"In that same year, Apostle Joseph Fielding Smith told Look magazine's editor: '"Darkies" are wonderful people, and they have their place in our Church.' At best, this revealed the racial paternalism that governed LDS headquarters. However, this platitude was also a smoke-screen for the worst of what Utah Mormon leaders had done against African-American rights for the previous 116 years.


"From Anti-Black to Anti-Gay

"Just as President Gordon B. Hinckley has said that same-sex marriage has no legitimate claim as a 'civil right' in Utah or anywhere else, previous First Presidencies also stated that African-Americans had no legitimate right to unrestricted access to marriage, nor to unrestricted blood transfusions, nor to rent a room in the LDS church's hotel, nor to reside in Utah's white neighborhoods, nor to live near the Los Angeles Temple, nor to be in a hospital bed next to a white patient. Just as the First Presidency previously condemned interracial marriages as abnormal, it has recently condemned same-sex marriages as abnormal. The LDS church's opposition to gay rights is consistent with its historical opposition to African-American rights.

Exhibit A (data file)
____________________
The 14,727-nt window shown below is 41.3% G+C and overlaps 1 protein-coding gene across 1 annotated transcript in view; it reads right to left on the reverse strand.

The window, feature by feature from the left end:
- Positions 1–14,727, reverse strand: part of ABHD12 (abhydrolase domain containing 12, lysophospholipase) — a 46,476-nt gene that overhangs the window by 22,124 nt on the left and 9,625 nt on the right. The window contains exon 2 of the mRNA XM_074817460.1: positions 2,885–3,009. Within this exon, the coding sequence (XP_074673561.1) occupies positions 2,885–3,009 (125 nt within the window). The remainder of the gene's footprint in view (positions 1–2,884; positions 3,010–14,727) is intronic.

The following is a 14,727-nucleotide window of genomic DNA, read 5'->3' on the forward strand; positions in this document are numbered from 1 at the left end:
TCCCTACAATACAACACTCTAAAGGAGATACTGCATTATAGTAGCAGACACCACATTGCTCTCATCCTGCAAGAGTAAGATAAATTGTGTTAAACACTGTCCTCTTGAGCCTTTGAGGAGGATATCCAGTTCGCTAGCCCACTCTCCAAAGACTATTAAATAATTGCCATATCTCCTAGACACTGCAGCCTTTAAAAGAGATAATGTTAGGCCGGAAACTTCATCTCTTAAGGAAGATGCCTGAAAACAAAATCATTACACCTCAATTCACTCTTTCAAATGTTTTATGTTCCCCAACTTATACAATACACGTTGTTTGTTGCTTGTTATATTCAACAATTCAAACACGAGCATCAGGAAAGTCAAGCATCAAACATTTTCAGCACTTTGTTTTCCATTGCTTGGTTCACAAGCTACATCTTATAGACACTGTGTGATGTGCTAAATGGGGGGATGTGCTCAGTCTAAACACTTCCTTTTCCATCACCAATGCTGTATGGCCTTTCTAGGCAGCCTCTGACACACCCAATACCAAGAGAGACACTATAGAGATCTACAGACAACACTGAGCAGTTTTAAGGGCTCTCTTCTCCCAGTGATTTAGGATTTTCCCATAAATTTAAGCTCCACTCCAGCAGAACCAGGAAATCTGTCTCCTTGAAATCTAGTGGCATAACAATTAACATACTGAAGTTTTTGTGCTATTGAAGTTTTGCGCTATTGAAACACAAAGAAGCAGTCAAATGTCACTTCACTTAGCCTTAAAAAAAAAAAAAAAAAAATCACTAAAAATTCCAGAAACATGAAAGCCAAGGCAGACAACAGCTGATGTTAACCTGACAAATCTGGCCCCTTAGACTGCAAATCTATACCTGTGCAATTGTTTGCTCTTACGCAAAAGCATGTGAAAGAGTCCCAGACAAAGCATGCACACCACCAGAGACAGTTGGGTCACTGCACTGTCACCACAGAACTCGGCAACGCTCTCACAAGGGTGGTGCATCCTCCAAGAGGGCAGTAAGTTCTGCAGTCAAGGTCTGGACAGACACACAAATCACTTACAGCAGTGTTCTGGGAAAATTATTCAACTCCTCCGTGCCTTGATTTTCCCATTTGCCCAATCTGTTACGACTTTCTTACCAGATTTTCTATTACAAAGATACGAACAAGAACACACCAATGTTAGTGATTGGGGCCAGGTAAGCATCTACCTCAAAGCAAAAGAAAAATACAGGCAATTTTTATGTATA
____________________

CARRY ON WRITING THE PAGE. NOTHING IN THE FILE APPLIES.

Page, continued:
"Even when a general authority publicly apologized in September 2000 for 'the actions and statements of individuals who have been insensitive to the pain suffered by the victims of racism,' he claimed that the LDS leadership had an admirable history of race relations. Elder Alexander B. Morrison said: 'How grateful I am that The Church of Jesus Christ of Latter-day Saints has from its beginnings stood strongly against racism in any of its malignant manifestations.' This was a by now familiar smoke-screen for the previous behavior of Mormon prophets, seers, and revelators. LDS headquarters has never apologized for the legalization of Negro slavery by Brigham Young in pioneer Utah, nor for the official LDS encouragement to lynch Negro males, nor for the racial segregation policies of the First Presidency until 1963, nor for Ezra Taft Benson's 1967 endorsement of a book which implied that decapitating black males was a 'White Alternative.' . . .